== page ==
My prescription to deal with the unemployed partner you love is as simple as it is convoluted.

On Sunday, remind them to fill out their unemployment benefit form online, or be a good guy and offer to do it for them. After all, if they’re on unemployment, it is the only two minutes a week that they have to work, so help them out.

On Monday, smile and recognize it’s the beginning of a new week and new hope and opportunity.

Tuesday is a pass day, since all the people you sent applications to on Monday are just now reviewing them.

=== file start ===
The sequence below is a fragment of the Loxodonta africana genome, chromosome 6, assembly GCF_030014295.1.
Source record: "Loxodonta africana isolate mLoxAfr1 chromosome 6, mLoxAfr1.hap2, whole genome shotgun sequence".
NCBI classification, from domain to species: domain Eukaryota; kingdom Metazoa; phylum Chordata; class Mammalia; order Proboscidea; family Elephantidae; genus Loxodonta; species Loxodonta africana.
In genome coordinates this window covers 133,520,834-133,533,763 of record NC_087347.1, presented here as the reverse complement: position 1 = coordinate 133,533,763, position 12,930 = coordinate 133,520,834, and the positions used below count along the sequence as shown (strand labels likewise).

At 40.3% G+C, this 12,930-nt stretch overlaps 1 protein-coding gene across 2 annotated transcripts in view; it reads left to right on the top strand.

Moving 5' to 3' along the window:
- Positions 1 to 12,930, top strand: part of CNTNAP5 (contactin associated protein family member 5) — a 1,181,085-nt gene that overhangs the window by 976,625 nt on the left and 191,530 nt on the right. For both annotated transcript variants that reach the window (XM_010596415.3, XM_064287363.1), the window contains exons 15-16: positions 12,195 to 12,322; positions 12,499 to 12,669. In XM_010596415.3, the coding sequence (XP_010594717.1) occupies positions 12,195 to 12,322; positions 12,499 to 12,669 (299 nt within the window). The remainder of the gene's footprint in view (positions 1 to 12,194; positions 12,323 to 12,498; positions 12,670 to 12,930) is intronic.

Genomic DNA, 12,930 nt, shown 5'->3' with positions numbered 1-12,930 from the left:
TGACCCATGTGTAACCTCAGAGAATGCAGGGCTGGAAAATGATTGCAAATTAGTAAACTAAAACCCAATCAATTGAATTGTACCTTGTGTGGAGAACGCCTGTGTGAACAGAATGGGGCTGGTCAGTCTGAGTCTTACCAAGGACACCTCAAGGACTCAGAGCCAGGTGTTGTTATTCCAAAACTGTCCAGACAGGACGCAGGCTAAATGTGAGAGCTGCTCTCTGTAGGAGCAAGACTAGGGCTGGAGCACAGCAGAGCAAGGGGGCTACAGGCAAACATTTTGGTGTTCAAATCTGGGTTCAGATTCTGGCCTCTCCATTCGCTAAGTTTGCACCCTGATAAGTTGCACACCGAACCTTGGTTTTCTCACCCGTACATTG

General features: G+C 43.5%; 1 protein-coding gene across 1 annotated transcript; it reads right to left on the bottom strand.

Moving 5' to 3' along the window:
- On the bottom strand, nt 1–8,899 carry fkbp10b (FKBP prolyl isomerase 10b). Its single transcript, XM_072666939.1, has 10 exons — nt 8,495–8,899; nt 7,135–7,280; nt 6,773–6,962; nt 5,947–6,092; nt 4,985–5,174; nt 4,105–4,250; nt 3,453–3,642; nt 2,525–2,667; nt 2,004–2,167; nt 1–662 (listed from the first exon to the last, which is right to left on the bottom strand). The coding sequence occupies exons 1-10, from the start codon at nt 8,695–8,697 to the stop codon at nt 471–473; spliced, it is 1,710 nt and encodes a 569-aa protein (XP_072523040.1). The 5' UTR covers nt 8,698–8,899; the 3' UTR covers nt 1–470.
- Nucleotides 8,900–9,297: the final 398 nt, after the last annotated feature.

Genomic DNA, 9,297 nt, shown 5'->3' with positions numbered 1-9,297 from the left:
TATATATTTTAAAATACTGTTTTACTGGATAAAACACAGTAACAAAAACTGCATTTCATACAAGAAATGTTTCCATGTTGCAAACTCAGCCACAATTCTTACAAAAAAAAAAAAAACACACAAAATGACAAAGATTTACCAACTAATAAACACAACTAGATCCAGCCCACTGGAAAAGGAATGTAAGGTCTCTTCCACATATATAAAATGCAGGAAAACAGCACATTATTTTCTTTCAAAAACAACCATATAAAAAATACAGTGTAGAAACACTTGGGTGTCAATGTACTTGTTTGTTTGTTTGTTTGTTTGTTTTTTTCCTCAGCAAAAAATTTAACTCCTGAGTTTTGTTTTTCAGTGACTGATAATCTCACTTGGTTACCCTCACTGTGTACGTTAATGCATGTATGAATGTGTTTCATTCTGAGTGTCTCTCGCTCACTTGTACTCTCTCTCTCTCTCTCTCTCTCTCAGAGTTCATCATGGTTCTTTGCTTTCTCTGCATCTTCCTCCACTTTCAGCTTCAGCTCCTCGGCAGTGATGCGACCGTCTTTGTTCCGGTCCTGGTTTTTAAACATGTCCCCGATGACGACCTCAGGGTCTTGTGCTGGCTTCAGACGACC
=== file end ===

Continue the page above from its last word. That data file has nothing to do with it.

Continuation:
Wednesday is the middle of the week; better days are coming.

On Thursday, I have a female friend of ours call her and talk about what’s going on in her life and try to show Lucy that our life is not as wrought with distress as it well could be.

On Friday, we go to happy hour and I listen about how next week will be better. Oh Lord, I hope so, for both of us.

Reality is we’re surviving, thriving and, most of all, still finding time to enjoy each other. Lucy Plum’s time will come — she’s very good at what she does — and someday soon, I’m confident I’ll come home and she’ll be waiting for me wrapped in a lovely shade of Saran Wrap. That will tell me she’s found that elusive job.

Until that happens, I have the knives locked up.


CONTACT DOUG TAYLOR: letters@citybeat.com


 
 
 
 

 

 
05.14.2010 at 02:30 Reply